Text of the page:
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|Google Driving the Market...|
Are the others responding yet?
| 9:58 pm on Aug 25, 2003 (gmt 0)|
With the hype surrounding google entering the advertising marketplace, I have seen little discussion concerning traditional advertising suppliers responding? What will happen with the marketplace...or is it big enough to absorb goole entering it? Will rates finally be driven back up with the added competition. Would have to assume the traditional ad base is seeing an erosion of their publishers.
| 9:14 pm on Aug 27, 2003 (gmt 0)|
No doubt about it, publishers have been bristling over being elbowed away from the money-trough.
for fun, related July thread
| 9:15 pm on Aug 27, 2003 (gmt 0)|
arubicus, that is what I am seeing happening, hence the question regarding the reaction of traditional ad servers to google, rcjordan has pointed out that perhaps it is a slower transformation than what I have been led to believe, with a cautious approach being taken. None the less the traditional adservers must be seeing a decrease in number of ads being responded to. Or has google tapped a completely different marketplace? I cant belive the latter as click percentages are pretty well known by site definition in the longterm. Therefore if visitors are clicking on adsense ads, then not on others. Simplistic approach I admit, but I think somewhat real. Some others have commented that the traditional agencies are moving to incorporate adesense into their ad serving, any other moves, such as increased rates being seen?
| 9:24 pm on Aug 27, 2003 (gmt 0)|
The networks are trapped in a rough spot. The niche sites which stand a chance of demonstrating ROI for advertisers are defecting for Adsense, leaving the ad networks with the giant, untargeted venues - the old lowering of CTRs, lowering of CPMs, lack of ROI will continue to plague them.
Someone should create two graphs of targeted versus untargeted CPM rates. I'll bet we'll see similar declines over the last few years but then targeted will even off, and then maybe even go into an incline, while untargeted will continue to head for the floor.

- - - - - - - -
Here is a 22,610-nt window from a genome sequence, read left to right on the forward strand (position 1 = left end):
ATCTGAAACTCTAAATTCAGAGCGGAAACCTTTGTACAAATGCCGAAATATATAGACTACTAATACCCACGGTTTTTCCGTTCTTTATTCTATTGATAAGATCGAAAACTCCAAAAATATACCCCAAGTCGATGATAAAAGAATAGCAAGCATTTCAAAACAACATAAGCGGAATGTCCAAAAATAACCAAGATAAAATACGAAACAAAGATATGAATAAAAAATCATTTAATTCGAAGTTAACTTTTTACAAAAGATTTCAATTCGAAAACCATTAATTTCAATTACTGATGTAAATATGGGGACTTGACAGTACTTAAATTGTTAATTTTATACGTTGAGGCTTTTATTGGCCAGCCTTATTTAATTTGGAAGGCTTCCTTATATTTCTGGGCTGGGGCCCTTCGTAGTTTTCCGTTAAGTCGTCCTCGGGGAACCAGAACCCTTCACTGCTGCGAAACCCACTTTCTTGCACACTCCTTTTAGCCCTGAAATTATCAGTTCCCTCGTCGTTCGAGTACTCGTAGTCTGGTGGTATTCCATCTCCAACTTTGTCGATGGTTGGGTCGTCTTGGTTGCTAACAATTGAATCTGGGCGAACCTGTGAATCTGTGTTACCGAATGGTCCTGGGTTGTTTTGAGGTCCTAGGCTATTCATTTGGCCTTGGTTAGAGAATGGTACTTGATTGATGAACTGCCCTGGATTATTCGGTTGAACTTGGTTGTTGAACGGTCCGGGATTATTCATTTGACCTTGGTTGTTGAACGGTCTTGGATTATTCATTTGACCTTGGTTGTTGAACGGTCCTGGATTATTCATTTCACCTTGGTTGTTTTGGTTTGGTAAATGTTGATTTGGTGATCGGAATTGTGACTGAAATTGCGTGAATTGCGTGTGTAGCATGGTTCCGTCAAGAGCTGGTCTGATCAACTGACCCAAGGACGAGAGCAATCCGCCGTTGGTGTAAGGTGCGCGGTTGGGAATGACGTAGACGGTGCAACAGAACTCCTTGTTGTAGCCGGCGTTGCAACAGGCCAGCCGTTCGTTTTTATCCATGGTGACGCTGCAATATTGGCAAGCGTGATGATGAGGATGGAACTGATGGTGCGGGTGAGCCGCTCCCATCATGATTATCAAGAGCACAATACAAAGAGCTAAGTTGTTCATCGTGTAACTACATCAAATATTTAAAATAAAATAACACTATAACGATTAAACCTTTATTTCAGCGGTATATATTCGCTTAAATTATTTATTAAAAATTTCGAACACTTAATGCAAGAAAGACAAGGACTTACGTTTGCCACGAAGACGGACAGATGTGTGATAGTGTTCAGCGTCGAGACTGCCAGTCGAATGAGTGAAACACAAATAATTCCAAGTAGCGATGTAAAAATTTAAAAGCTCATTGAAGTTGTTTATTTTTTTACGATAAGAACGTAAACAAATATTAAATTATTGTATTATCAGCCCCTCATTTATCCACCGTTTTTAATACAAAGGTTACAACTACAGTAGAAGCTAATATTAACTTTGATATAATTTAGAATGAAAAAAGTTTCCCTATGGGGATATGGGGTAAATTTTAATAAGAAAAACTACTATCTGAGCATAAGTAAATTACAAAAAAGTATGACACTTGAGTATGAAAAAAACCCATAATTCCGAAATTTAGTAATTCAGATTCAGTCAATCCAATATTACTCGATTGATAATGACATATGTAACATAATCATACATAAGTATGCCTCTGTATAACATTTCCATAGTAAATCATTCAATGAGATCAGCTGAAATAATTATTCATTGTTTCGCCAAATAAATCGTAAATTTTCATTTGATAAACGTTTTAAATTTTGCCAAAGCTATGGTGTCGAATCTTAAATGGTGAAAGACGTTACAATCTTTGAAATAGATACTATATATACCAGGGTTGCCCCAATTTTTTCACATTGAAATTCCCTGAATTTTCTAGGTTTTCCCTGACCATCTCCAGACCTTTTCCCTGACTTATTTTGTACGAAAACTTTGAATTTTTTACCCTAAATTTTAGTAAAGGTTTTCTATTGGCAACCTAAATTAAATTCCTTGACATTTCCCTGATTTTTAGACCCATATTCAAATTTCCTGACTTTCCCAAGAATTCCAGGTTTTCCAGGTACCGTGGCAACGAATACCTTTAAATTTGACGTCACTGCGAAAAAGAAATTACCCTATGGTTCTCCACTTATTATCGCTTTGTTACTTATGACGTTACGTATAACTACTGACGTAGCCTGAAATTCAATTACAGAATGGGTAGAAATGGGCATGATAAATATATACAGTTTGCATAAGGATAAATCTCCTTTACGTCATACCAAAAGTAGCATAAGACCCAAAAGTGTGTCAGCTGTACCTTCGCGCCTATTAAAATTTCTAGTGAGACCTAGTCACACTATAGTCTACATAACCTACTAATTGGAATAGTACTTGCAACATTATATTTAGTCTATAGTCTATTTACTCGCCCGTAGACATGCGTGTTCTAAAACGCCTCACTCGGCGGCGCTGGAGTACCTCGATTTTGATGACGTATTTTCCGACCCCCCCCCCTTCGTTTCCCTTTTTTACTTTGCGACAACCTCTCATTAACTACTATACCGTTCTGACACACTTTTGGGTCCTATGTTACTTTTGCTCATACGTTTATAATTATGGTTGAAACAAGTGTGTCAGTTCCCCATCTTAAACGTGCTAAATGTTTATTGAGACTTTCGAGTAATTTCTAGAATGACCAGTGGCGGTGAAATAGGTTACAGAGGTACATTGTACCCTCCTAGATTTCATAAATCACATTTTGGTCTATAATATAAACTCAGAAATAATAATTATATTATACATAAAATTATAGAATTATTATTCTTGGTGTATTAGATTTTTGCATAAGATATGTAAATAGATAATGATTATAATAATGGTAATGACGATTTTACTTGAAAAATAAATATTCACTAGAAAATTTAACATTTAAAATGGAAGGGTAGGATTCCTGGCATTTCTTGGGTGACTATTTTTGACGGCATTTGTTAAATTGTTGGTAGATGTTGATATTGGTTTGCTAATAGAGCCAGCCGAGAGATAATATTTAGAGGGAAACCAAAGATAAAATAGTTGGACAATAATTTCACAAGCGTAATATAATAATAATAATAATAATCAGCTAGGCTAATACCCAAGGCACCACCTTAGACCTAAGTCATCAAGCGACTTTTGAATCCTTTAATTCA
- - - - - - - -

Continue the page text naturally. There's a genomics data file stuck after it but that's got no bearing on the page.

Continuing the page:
This can't be good for the ad networks, but for us publishers, and the customer in general, it's all good.
| 9:31 pm on Aug 27, 2003 (gmt 0)|
I read that along time ago. - RC
What I enjoy most about adsense is that the management seems to be nil. Yes I have to contend with market forces supply and demand but this is out of my control so other revenue sources make up for this.
Nearing 5 figures for the month, I never had a revenue this easy, this quick, from one source. I hope it keeps up but if it fails another will pop up. I don't see it as failing soon enough before come big changes to advertising.
As far as content advertising goes, I believe in it. 4 years ago I created a website that specifically designed for just that. And now it has become a bit easier
I also believe more in text ads, expecially within content. Images stand out to much as advertising and is quickly overlooked. A text add HAS to be read to extract any meaning from it. Add that to an article or page that deals in a subject of great interest to the visitor and you have yourself a click rate and buy-through rate that far beats image advertising.
| 9:57 pm on Aug 27, 2003 (gmt 0)|
>I never had a revenue this easy, this quick
(Drastic will be along shortly to label you as bannerscum.) Of all the addictions on the web, it is the most potent.
>from one source.
[Insert eggs-in-one-basket link here]
Feels like 1999, doesn't it? 2000 followed. But, like you, I've always found that something else comes along to fill the hole. Right now, it's adsense. I hope it stays that way --very easy to fall back into my old addiction.
| 10:06 pm on Aug 27, 2003 (gmt 0)|
Actually the one source was just that. It does in no way mean I don't make more than that with other means. I just haven't had a SINGLE source make that much.
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